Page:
What is a Nofollow Link?


When running a website, there are instances where unintended links to external web pages are placed in areas where anyone can post, such as comment sections or forums. In these cases, it is recommended to appropriately convey the relationship with the linked website to search engines. This article explains the background and usage scenarios of the “nofollow” attribute, which is used to indicate the relationship with external links, for SEO managers.

What is a nofollow link? 

nofollow is used to prevent search engine crawlers, such as Google, from following a link.

(Figure 1: Treatment of standard links and links with nofollow by search engines is different)

There are two ways to use it depending on the purpose. In both cases, there is no visual difference between regular links and these links on the web page. It is solely a directive for search engines.

— Use it as one of the values in the “rel” attribute of the <a> tag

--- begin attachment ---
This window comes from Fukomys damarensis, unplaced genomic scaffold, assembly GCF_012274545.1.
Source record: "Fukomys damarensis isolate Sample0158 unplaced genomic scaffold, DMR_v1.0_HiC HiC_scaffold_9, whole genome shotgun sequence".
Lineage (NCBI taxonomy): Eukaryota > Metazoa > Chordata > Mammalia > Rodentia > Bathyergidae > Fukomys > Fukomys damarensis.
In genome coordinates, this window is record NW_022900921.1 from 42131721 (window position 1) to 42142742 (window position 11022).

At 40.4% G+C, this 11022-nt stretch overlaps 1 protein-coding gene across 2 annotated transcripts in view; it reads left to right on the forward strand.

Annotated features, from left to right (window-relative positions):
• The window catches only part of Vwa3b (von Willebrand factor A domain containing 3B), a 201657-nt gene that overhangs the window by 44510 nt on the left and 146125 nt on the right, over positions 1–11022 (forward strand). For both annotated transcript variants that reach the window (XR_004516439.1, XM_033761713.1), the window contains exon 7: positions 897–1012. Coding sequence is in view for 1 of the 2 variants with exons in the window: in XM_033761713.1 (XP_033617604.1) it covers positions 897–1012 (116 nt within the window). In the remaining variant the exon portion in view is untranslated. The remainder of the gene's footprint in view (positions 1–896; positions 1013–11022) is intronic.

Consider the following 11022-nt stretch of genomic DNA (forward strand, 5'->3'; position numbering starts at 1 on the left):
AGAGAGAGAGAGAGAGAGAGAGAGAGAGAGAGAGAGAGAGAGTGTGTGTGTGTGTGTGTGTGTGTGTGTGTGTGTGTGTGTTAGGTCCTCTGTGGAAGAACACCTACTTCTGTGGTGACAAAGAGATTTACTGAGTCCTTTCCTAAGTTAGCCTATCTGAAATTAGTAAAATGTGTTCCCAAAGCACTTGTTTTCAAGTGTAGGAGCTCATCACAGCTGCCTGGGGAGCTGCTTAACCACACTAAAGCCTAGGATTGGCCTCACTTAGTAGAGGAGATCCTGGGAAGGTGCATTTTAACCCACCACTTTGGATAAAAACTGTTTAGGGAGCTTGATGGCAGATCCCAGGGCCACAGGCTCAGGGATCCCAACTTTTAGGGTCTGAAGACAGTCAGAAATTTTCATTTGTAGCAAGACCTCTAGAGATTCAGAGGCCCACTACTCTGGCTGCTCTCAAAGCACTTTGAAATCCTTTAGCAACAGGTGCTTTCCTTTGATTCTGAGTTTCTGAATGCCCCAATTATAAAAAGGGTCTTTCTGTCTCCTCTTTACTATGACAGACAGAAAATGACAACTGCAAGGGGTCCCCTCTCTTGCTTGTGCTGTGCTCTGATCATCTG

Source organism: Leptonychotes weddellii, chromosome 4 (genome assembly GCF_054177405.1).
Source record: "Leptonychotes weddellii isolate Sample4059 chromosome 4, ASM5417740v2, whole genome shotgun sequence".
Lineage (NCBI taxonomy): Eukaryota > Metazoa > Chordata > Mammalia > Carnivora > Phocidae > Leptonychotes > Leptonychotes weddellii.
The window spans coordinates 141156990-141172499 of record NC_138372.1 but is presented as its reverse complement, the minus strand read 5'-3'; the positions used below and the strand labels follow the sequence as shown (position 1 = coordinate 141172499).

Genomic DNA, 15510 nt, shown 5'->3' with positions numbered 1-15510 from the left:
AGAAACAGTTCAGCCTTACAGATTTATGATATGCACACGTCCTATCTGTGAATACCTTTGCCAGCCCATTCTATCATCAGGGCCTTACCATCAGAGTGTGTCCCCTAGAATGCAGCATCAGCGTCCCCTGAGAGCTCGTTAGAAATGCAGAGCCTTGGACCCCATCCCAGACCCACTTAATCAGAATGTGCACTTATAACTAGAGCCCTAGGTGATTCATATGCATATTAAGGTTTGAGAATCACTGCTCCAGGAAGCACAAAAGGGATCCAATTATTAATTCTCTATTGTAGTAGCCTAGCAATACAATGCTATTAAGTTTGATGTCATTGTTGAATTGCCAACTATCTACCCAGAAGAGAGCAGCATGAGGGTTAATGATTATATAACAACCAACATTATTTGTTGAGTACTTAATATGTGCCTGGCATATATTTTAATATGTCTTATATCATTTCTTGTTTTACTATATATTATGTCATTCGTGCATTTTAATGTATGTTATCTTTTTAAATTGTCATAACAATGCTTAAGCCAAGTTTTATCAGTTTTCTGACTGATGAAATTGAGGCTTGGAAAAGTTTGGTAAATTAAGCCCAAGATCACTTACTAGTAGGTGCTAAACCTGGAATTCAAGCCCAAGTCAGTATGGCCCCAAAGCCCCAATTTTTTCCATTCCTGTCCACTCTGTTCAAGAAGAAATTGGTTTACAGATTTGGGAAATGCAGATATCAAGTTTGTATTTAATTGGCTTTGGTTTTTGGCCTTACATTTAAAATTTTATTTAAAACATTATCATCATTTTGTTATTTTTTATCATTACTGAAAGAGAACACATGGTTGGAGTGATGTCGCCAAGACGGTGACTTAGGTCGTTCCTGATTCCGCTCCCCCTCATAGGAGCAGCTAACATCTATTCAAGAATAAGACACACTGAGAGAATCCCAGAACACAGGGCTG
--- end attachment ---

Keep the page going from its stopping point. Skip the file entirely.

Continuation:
The following is the description. It can be used to instruct Google not to follow the link set in the <a> tag. In this usage, ‘nofollow’ is positioned as one of the values of the rel attribute. Other values besides ‘nofollow’ will be explained later in this article.

— Use it as one of the directives specified in the “robots” meta tag

By using nofollow in the robots meta tag, written in the <head> section, you can instruct Google not to follow any of the links on that web page. An example of this usage is shown below.

Related Articles: What are Meta Tags?

Background of the Introduction of nofollow

Both methods mentioned are used to prevent Google from following links, but the introduction of nofollow also addresses the issue of spam.

One of the reasons Google gained attention as a search engine was the introduction of an algorithm called PageRank, which reflects the connections between pages (links) in its rankings. This system allowed Google to significantly outperform other search engines of the time, which primarily relied on whether a keyword was included as an important signal.

However, when Google publicly disclosed the details of PageRank, link spam began to proliferate, exploiting the algorithm to manipulate rankings. For example, people would try to improve their search rankings by generating external links in places like blog comment sections and message boards, where anyone could post URLs.